There are 5 tree species which are currently in bloom in many parts of the country. The blooming season coincide with the intense heat of the dry season, which is common in western parts of the country and in Metro Manila.
While walking within the immediate vicinity, i was able to take photos of some trees in bloom.
5 Trees in Blooming Season
5.) Narra scientifically called ( Pterocarpus indicus) apalit,asana, agsana padauk, mukwa, Burmese rosewood, Andaman redwood, Philippine mahogany.
This tree species is found over wide range in Asia from India, Sri Lanka, Indo-China, Indonesia, Singapore, Papua New Guinea, Ryukyu islands, Solomon islands and the Philippines.
This tree species was declared the national tree of the Philippines in 1934 by Governor Frank Murphy. The blooming season of this tree species is between late February to early June.
It is quite hard to find old narra trees suitable for furniture and wooden floors. It is also expensive. People should plant more narra trees, since they are slow grower.
4.) Banaba – scientifically called ( Lagerstroemia speciosa (L.) Pers.) This flowering tree is locally called banaba, bugarom, bugarum, duguam, mitla, nabulong, pride of India, Queen’s flower among others. The tree grows between 5 to 20 meters in height.
Found in wide range of location from India, Bangladesh, Indo-China, Malaya, Taiwan, southern Japan and Philippines.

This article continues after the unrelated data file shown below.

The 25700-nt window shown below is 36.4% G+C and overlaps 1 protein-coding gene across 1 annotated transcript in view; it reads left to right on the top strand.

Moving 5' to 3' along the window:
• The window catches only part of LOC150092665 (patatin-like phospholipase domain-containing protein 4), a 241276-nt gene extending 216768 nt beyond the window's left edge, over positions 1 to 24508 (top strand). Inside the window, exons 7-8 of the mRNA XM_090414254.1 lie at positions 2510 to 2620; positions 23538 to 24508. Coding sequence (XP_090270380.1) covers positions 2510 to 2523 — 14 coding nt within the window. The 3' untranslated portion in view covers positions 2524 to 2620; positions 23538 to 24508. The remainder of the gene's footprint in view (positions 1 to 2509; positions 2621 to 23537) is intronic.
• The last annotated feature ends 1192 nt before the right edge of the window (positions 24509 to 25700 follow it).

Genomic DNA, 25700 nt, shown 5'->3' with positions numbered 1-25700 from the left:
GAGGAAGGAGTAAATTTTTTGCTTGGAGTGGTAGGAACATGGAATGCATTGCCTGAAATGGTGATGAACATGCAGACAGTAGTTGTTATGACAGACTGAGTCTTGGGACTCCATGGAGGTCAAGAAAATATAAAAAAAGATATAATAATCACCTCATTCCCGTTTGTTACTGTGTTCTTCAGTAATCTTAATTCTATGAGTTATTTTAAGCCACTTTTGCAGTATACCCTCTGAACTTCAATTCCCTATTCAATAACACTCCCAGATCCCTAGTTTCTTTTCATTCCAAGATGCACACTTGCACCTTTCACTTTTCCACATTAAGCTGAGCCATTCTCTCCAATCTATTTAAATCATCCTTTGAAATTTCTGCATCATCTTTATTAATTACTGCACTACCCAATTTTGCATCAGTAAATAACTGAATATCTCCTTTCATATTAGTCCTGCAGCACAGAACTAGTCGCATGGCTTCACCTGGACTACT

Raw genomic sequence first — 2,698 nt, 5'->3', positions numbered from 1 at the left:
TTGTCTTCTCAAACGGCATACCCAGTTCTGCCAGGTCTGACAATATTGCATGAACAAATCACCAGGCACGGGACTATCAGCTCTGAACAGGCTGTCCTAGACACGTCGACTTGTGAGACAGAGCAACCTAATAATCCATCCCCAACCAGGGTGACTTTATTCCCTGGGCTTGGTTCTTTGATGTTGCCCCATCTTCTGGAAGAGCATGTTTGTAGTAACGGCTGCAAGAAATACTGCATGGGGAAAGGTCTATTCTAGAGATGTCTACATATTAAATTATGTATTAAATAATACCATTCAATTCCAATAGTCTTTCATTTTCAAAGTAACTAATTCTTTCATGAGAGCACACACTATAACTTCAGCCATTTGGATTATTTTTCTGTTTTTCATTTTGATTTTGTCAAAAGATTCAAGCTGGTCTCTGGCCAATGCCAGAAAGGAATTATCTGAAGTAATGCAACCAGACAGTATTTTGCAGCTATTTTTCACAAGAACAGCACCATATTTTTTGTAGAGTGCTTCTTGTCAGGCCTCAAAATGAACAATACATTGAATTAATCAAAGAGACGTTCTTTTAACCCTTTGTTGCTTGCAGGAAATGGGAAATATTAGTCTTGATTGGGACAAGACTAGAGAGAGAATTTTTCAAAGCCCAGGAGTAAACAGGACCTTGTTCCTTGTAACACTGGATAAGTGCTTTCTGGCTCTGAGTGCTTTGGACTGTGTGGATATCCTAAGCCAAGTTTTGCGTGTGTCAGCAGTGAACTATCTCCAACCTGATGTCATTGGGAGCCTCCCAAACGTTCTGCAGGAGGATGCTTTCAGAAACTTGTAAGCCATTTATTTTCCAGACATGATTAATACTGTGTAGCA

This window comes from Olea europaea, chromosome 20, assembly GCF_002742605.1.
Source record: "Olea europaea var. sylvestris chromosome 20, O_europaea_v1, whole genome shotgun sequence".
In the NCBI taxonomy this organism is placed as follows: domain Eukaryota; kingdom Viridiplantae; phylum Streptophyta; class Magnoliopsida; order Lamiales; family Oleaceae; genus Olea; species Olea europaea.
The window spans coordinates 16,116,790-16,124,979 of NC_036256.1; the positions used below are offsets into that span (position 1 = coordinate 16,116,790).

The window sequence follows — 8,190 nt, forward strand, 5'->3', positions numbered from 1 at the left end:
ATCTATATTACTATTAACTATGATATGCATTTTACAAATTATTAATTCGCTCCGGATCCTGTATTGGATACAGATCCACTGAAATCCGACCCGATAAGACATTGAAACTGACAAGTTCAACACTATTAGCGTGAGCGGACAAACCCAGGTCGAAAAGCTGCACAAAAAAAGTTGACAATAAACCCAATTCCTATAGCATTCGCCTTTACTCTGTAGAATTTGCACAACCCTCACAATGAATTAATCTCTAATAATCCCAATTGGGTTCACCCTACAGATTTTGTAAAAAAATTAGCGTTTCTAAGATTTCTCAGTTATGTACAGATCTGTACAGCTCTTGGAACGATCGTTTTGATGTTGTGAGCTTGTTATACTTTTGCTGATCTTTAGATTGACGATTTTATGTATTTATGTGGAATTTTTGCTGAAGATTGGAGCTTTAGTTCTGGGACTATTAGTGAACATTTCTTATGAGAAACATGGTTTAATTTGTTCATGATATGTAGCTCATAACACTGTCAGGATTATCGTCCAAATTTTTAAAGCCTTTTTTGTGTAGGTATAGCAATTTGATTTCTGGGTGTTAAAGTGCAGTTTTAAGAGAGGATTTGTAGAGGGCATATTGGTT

The young leaves are used as purugative and sometimes used in making local tea. Older tree can be used for timber.
3.) Royal Poinciana ( Delonix regia) – locally called flame tree, fire tree, flamboyant tree, peacock tree, caballero. The tree was introduced to the country via Mexico from Madagascar probably in the late 17th up to the early part of the 19th century. It is now considered common, pan-tropical and found in many parts of the globe. This had different blooming season in various countries where it was introduced. The blooming season is from early March to mid-June in the Philippines. Urban myths and local folklore that flowering signals the imminent arrival of the monsoon season.
Plaza Roma and Manila Cathedral Basilica days before the enhanced community quarantine
Old photos in the 19th century showed flame tree planted in Plaza Mayor in present day Plaza Roma in front of the Manila Cathedral. In 2008, former Intramuros administrator Ms. Anna Marie “Bambi” Harper gave permission the cutting of 29 narra, mahogany, ficus trees within Plaza Roma and then replanted some flame trees within the plaza. As reported by ABS-CBN channel 2.
This sparked some outrage in local plant conservation societies, since the tree is non-indigenous/ native. Its shallow root system is prone to toppling off during heavy rains or during typhoon.
2.) Acacia – ( Samanea saman/Albizia saman ( Jacq) F. Muell) known locally as acacia, akasya, monkey pod tree, cow tamarind, rain tree, false power puff tree which originated from tropical America. In Indonesia it is called meh, trembesi. it is called pukul lima, pokok hujan (“rain tree”), ampil barang in Malaysia.
Acacia/ Akasya found its way to the country during the late 16th to early part of the 19th century via famed Manila-Acapulco galleon trade. The tree species can grow between 30 to 60 meters in height and can be spectacular sight.
Now, this tree is found in many parts of the world and is considered pan-tropical. It is is widely planted as shade trees in parks, boulevards, churches, plazas, cemeteries and large estates.